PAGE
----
Unlike traditional ITSM frameworks, DevOps focuses on solving HUMAN problems. For example, rather than having separate departments, a DevOps-oriented company would create project-focused teams which incorporate tools and expertise from both development and operations professionals. DevOps also encourages users to hold regular team, department and project retrospectives, as well as more frequent A/B testing, and so on.
Another unique aspect of DevOps is that it acknowledges the necessity of failure. Even with the greatest will in the world, bugs will always appear during the service development process. As such, DevOps is designed to help teams create automated processes that can catch security flaws and other bugs prior to release, allowing developers to address them quickly. Other processes can also be automated, such as continuous delivery and infrastructure as code.
DevOps also aims to foster continuous service improvement by helping users to track valuable data and user metrics. This can include the average time from service development to deployment, the changing number of people using a product, how often bugs occur, the average recovery time following system failures, and so on.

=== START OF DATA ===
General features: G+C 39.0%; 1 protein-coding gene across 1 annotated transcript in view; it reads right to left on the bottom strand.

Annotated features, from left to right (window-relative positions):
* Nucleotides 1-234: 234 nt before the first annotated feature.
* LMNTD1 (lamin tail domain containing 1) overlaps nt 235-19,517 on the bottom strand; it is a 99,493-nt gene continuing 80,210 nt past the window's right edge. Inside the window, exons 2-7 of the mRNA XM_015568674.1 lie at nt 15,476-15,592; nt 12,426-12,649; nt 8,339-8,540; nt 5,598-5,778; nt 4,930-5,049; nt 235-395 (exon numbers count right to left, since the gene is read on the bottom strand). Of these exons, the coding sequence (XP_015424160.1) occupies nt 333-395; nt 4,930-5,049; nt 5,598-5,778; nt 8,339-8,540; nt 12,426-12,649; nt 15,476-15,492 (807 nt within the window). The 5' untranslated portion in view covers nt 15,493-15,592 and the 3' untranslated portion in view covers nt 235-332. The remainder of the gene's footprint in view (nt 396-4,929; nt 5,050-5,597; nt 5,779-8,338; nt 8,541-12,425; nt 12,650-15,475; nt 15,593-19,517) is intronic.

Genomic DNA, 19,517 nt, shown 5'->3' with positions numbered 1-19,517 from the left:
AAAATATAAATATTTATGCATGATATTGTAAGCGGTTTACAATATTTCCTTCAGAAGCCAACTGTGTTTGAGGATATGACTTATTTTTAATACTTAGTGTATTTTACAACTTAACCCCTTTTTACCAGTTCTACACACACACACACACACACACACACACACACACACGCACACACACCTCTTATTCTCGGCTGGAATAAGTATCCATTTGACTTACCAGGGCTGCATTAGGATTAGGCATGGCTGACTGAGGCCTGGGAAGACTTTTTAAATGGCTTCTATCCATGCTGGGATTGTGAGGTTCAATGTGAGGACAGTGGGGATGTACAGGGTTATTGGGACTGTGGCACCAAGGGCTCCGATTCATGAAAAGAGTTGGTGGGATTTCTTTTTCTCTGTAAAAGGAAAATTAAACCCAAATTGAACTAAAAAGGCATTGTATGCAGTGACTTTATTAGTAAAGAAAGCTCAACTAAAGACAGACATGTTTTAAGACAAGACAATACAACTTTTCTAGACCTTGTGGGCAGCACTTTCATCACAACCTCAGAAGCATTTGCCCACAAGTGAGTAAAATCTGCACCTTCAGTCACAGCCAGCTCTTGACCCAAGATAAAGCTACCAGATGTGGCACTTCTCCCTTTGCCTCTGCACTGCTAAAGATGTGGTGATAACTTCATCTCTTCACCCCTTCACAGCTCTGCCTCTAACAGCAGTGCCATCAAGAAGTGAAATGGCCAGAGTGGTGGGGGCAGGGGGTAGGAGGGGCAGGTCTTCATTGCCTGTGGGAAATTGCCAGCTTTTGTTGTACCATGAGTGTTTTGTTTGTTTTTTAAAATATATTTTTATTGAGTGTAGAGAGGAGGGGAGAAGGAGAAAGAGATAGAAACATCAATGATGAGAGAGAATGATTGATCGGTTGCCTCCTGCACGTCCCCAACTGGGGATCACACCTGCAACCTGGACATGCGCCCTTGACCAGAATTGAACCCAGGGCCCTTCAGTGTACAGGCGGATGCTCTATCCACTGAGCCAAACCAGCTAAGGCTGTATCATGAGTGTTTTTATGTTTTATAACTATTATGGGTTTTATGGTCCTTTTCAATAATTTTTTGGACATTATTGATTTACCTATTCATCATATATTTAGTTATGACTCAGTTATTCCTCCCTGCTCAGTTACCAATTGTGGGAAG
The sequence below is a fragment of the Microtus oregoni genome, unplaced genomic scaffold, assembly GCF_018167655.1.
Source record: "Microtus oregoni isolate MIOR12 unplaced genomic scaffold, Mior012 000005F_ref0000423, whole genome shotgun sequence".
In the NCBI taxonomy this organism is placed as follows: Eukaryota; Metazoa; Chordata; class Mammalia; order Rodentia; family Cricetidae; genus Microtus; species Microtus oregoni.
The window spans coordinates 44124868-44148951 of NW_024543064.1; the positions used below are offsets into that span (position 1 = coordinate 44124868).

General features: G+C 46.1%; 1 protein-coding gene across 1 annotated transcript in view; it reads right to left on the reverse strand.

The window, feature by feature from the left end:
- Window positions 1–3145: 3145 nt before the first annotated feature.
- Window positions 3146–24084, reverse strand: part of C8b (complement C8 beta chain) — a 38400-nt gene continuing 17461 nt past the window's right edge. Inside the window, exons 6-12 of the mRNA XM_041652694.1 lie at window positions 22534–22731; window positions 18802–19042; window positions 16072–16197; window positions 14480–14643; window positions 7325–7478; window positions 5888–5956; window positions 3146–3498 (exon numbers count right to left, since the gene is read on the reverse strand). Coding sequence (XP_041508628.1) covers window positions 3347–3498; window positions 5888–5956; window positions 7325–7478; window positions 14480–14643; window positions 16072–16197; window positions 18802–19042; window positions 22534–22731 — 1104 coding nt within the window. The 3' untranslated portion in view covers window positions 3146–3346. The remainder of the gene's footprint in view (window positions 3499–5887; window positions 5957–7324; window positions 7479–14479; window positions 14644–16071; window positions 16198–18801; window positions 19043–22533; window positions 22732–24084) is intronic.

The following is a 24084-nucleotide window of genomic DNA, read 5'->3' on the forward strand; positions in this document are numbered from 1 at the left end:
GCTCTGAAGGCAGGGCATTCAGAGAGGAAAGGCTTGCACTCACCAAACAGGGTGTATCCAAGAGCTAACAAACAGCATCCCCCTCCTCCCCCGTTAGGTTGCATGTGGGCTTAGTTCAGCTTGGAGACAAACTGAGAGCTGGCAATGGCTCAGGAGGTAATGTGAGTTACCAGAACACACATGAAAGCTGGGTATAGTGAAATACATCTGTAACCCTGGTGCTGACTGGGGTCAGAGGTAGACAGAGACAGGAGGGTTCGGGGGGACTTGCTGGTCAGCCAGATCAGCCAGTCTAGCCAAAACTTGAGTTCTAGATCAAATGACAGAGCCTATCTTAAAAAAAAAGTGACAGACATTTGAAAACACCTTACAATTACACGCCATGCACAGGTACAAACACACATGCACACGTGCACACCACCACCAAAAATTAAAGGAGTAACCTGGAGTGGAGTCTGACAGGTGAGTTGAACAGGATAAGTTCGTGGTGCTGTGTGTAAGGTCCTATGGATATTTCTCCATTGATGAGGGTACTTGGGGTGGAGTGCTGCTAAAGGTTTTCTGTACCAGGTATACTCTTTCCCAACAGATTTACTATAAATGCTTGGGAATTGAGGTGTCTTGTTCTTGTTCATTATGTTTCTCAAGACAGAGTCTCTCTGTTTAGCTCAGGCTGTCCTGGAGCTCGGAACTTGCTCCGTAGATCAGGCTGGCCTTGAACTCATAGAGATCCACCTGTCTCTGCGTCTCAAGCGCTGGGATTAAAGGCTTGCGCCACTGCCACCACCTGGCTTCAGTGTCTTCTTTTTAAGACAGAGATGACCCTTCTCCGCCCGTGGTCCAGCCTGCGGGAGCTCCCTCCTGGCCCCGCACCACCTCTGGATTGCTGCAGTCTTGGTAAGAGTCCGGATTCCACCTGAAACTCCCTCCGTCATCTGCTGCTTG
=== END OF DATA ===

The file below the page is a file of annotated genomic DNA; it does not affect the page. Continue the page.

By sharing these essential metrics, teams will be better able to improve service level agreements, customer journeys, individual product features and more. However, it is not just between development and operations professionals that DevOps-powered companies share information. For example, positive usage data can also be highly beneficial for marketing professionals.
The overall focus of DevOps is on increasing and refining collaboration between development and operations departments, creating shared responsibility, awareness and dedication towards continual service improvement. Those involved in creating products and services have valuable insights and skills to share with those who deploy and maintain them, and vice versa. Why continue working in silos when there is a far more constructive way staring you in the face?
How Can DevOps Help My Business?
Adopting DevOps practices and creating a culture of collaboration can offer several advantages. Most importantly, DevOps cultures encourage shared responsibility, transparency, and feedback, creating a ‘systems thinking’ approach that gives everyone perspective on how their actions will impact the teams involved in a release process. This, in turn, can lead to faster and more high-quality processes, with increased dependency planning, priority alignment, accountability, and teamwork. It can even lead to the odd bit of positive feedback from peer to peer, which can do wonders for company morale.